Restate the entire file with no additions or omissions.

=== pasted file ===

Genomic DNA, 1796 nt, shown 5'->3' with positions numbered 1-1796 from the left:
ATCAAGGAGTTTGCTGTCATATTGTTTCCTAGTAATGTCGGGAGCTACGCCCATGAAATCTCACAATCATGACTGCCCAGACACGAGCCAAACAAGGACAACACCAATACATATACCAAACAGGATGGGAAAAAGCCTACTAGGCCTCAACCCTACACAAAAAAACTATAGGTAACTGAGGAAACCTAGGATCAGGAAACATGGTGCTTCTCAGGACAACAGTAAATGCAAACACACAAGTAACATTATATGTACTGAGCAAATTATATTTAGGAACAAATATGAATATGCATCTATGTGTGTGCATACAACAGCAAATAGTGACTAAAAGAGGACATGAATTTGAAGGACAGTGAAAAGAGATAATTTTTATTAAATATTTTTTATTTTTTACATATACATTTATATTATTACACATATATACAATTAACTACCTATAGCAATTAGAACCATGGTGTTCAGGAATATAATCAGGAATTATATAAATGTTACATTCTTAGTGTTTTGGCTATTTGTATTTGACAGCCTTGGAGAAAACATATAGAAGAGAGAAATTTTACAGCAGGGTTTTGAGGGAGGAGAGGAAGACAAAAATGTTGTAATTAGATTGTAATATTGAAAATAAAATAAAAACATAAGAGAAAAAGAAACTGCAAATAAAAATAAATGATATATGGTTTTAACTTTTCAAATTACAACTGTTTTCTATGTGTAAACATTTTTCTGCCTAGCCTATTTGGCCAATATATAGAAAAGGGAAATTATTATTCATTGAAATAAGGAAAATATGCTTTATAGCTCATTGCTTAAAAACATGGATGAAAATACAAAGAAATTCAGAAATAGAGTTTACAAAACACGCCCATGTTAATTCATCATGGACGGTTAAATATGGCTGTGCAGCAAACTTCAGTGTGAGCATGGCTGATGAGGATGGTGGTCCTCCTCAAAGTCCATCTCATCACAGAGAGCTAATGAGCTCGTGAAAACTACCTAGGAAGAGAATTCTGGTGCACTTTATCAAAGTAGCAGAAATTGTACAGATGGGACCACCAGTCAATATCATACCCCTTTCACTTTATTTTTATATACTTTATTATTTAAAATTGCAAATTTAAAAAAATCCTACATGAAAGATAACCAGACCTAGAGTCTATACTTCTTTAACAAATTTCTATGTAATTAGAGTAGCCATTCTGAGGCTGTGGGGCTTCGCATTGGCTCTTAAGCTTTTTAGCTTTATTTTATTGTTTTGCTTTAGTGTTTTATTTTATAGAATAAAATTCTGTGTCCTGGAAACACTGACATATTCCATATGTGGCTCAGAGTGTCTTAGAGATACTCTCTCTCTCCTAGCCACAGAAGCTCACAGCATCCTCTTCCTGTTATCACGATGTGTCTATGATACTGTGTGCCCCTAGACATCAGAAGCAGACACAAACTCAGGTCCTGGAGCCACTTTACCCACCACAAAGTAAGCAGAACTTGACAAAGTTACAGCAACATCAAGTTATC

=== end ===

Genomic DNA, 1796 nt, shown 5'->3' with positions numbered 1-1796 from the left:
ATCAAGGAGTTTGCTGTCATATTGTTTCCTAGTAATGTCGGGAGCTACGCCCATGAAATCTCACAATCATGACTGCCCAGACACGAGCCAAACAAGGACAACACCAATACATATACCAAACAGGATGGGAAAAAGCCTACTAGGCCTCAACCCTACACAAAAAAACTATAGGTAACTGAGGAAACCTAGGATCAGGAAACATGGTGCTTCTCAGGACAACAGTAAATGCAAACACACAAGTAACATTATATGTACTGAGCAAATTATATTTAGGAACAAATATGAATATGCATCTATGTGTGTGCATACAACAGCAAATAGTGACTAAAAGAGGACATGAATTTGAAGGACAGTGAAAAGAGATAATTTTTATTAAATATTTTTTATTTTTTACATATACATTTATATTATTACACATATATACAATTAACTACCTATAGCAATTAGAACCATGGTGTTCAGGAATATAATCAGGAATTATATAAATGTTACATTCTTAGTGTTTTGGCTATTTGTATTTGACAGCCTTGGAGAAAACATATAGAAGAGAGAAATTTTACAGCAGGGTTTTGAGGGAGGAGAGGAAGACAAAAATGTTGTAATTAGATTGTAATATTGAAAATAAAATAAAAACATAAGAGAAAAAGAAACTGCAAATAAAAATAAATGATATATGGTTTTAACTTTTCAAATTACAACTGTTTTCTATGTGTAAACATTTTTCTGCCTAGCCTATTTGGCCAATATATAGAAAAGGGAAATTATTATTCATTGAAATAAGGAAAATATGCTTTATAGCTCATTGCTTAAAAACATGGATGAAAATACAAAGAAATTCAGAAATAGAGTTTACAAAACACGCCCATGTTAATTCATCATGGACGGTTAAATATGGCTGTGCAGCAAACTTCAGTGTGAGCATGGCTGATGAGGATGGTGGTCCTCCTCAAAGTCCATCTCATCACAGAGAGCTAATGAGCTCGTGAAAACTACCTAGGAAGAGAATTCTGGTGCACTTTATCAAAGTAGCAGAAATTGTACAGATGGGACCACCAGTCAATATCATACCCCTTTCACTTTATTTTTATATACTTTATTATTTAAAATTGCAAATTTAAAAAAATCCTACATGAAAGATAACCAGACCTAGAGTCTATACTTCTTTAACAAATTTCTATGTAATTAGAGTAGCCATTCTGAGGCTGTGGGGCTTCGCATTGGCTCTTAAGCTTTTTAGCTTTATTTTATTGTTTTGCTTTAGTGTTTTATTTTATAGAATAAAATTCTGTGTCCTGGAAACACTGACATATTCCATATGTGGCTCAGAGTGTCTTAGAGATACTCTCTCTCTCCTAGCCACAGAAGCTCACAGCATCCTCTTCCTGTTATCACGATGTGTCTATGATACTGTGTGCCCCTAGACATCAGAAGCAGACACAAACTCAGGTCCTGGAGCCACTTTACCCACCACAAAGTAAGCAGAACTTGACAAAGTTACAGCAACATCAAGTTATC